https://www.hrw.org/news/2018/03/11/14-years-disappearance-thai-rights-lawyer

https://en.wikipedia.org/wiki/Somchai_Neelapaijit

https://www.un.org/press/en/2019/sgsm19716.doc.htm

https://www.un.org/en/events/disappearancesday/

https://international.thenewslens.com/article/124112

https://www.thedailystar.net/frontpage/enforced-disappearance-in-bangladesh-thousand-days-wait-1792822

https://www.amnesty.org.uk/press-releases/syria-new-testimonies-families-disappeared-mark-day-disappeared

https://iran-hrm.com/index.php/2019/08/29/enforced-disappearances-in-iran-and-the-1988-massacre/

https://www.un.org/fr/events/disappearancesday/ (FRANCAIS)

enforced disappearances

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Thailand: Three Thais accused of insulting king have disappeared – rights groups

May 10, 2019

Image result for Jatupat Boonpattaraksa

Three Thai activists facing charges of insulting the monarchy have disappeared after reportedly being arrested in Vietnam, rights groups said on Friday, months after two exiled critics of the military and monarchy turned up dead.

Thailand’s deputy prime minister, Prawit Wongsuwan, denied the three activists were in Thai custody, as has been reported by the Thai Alliance for Human Rights.

Chucheep Chiwasut, who broadcasts political commentary to Thailand from exile, and fellow activists Siam Theerawut and Kritsana Thapthai were reportedly turned over to Thai authorities by Vietnam on May 8, Human Rights Watch said in a statement.

“Vietnam’s alleged secret forced return to Thailand of three prominent activists should set off alarm bells in the international community,” Human Rights Watch Asia Director Brad Adams said.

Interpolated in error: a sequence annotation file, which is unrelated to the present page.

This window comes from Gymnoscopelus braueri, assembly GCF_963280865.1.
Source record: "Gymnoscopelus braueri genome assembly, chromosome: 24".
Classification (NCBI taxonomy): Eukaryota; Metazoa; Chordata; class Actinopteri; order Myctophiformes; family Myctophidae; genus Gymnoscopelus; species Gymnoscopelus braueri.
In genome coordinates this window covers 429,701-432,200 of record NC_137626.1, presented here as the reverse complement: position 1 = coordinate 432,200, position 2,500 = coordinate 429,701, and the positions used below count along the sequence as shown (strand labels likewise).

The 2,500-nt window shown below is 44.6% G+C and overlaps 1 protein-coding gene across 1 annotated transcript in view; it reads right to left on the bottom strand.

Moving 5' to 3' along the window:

London-based Amnesty International said Chucheep had long faced charges of lese majeste, or insulting the monarchy.

Siam and Kritsana were also under police investigation for lese majeste, the rights group said.

Article 112 of Thailand’s criminal code says anyone who insults the king, queen, heir or regent faces punishment of up to 15 years in prison.

Human rights groups have accused the ruling military of applying the lese majeste law more widely since a 2014 military coup as a way to silence critics.

Separately on Friday, a former law student was released from jail a month before the end of his two and half year sentence for a 2017 lese majeste conviction.

Jatupat Boonpattaraksa, an activist and critic of the ruling junta, was jailed for posting a profile of King Maha Vajiralongkorn published by the BBC’s Thai-language service that was deemed offensive.

His release was part of a royal amnesty for thousands of prisoners to mark the king’s May 4-6 coronation.

https://www.euronews.com/2019/05/10/three-thais-accused-of-insulting-king-have-disappeared-rights-groups

https://www.frontlinedefenders.org/en/case/ongoing-detention-jatupat-boonpattararaksa

Three Thai activists go missing after allegedly insulting king

http://www.news4europe.eu/6350_world/6125747_between-30-000-50-000-prisoners-to-be-freed-on-royal-pardon-in-thailand.html

https://www.reuters.com/article/us-thailand-king-insult/thai-activist-jailed-for-two-and-a-half-years-for-posting-bbc-article-idUSKCN1AV0YN

https://www.abc.es/internacional/abci-tailandia-aprueba-liberacion-entre-30000-0-50000-presos-carceles-201905100947_noticia.html (ESPANOL)

https://www.dnoticias.pt/mundo/milhares-de-presos-recebem-perdao-real-na-tailandia-EB4740446 (PORTUGUES)